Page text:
Reflections on Teaching

Combating Late-Semester Blues

In Rasselas, Samuel Johnson’s philosopher Imlac offers the following bleak assessment of life: “Human life is every where [sic] a state in which much is to be endured, and little to be enjoyed” ([1759] 1999, 31). Having been a teacher for more than 30 years,

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Failing Forward in Online Education: A Reflective Journey

For me, the move from in-person teaching to asynchronous online teaching took place over decades, but it still presented a challenge that threatened fundamental aspects of my identity as an educator: the dynamic exchange of energy between me and my students and the importance of

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Course Conclusion as Closure

Many years ago, I taught college composition at a small art and illustration college in Chicago. The students in my classes were a diverse and irrepressibly creative bunch with an intimidating range of writing confidence and experience—a true challenge for a relatively inexperienced writing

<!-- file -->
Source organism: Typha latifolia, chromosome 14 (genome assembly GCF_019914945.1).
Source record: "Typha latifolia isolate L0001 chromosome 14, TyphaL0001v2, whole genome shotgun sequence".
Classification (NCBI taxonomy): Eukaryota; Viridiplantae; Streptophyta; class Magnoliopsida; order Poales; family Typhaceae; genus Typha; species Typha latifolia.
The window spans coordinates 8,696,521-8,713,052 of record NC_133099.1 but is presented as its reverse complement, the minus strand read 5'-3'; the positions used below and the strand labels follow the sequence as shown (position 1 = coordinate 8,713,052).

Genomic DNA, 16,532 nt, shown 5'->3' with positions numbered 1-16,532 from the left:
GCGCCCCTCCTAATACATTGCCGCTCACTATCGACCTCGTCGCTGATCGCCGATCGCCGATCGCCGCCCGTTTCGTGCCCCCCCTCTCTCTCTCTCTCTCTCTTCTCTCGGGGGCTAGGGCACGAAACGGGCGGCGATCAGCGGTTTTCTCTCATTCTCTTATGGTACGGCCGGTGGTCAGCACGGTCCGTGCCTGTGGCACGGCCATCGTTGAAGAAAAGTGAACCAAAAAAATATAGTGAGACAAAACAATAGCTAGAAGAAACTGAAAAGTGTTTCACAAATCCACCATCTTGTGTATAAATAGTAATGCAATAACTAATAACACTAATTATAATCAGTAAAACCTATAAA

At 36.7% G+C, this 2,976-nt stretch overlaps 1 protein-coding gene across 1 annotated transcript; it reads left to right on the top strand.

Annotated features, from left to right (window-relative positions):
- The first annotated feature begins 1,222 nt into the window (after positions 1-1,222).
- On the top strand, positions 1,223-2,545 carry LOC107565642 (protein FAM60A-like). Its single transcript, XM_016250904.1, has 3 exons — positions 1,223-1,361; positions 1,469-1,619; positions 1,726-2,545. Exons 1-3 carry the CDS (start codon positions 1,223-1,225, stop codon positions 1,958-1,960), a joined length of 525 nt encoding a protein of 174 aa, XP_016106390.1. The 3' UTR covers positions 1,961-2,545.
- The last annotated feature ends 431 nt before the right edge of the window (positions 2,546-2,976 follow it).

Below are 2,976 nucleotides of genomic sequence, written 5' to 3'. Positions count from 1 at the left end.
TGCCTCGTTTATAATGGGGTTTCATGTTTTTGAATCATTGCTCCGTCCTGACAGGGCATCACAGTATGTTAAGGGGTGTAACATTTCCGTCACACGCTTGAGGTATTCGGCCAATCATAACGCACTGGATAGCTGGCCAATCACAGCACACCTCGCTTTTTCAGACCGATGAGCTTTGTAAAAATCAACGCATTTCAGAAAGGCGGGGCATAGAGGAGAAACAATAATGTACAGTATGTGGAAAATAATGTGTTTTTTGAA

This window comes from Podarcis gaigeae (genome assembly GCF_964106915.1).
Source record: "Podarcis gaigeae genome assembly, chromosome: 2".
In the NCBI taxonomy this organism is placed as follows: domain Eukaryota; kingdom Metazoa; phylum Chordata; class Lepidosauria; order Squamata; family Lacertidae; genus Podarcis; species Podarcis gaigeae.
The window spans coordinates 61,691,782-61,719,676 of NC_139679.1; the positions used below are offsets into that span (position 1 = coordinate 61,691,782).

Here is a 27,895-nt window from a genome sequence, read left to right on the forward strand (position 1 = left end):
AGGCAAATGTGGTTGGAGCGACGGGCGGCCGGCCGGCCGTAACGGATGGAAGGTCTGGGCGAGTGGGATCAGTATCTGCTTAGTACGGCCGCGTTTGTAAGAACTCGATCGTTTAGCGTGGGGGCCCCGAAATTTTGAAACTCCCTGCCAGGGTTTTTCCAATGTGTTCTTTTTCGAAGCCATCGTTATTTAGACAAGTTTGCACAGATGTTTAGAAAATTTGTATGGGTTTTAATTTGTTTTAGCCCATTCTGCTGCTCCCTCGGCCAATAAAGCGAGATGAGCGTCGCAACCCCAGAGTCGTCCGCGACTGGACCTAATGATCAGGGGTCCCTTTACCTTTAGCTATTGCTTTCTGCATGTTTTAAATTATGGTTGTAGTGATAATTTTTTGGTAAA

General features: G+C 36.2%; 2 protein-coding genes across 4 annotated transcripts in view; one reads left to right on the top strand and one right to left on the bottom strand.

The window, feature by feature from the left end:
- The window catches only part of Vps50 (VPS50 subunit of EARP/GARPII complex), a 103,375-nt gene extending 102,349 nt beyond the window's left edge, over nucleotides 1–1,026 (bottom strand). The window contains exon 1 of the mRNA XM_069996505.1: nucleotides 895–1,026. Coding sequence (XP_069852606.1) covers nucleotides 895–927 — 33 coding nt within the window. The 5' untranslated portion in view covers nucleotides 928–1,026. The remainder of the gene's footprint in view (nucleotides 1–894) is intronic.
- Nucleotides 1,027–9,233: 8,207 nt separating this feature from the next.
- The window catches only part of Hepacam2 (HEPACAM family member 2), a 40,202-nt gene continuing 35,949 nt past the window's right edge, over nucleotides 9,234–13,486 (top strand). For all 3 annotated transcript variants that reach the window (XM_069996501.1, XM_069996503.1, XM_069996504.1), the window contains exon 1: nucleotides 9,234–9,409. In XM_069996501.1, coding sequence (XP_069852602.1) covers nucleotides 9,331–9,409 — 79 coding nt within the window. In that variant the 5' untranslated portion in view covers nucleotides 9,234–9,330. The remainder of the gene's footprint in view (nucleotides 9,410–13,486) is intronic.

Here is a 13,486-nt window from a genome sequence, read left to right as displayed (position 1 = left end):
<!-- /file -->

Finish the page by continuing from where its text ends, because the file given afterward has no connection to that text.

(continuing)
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Why I’ve Stopped Teaching

This article first appeared in the December 2011 issue of The Teaching Professor.

I can’t remember when it happened; I just know that it did. I changed vocations in 2003, becoming a full-time academic after being president of a heat treating company in Ohio.

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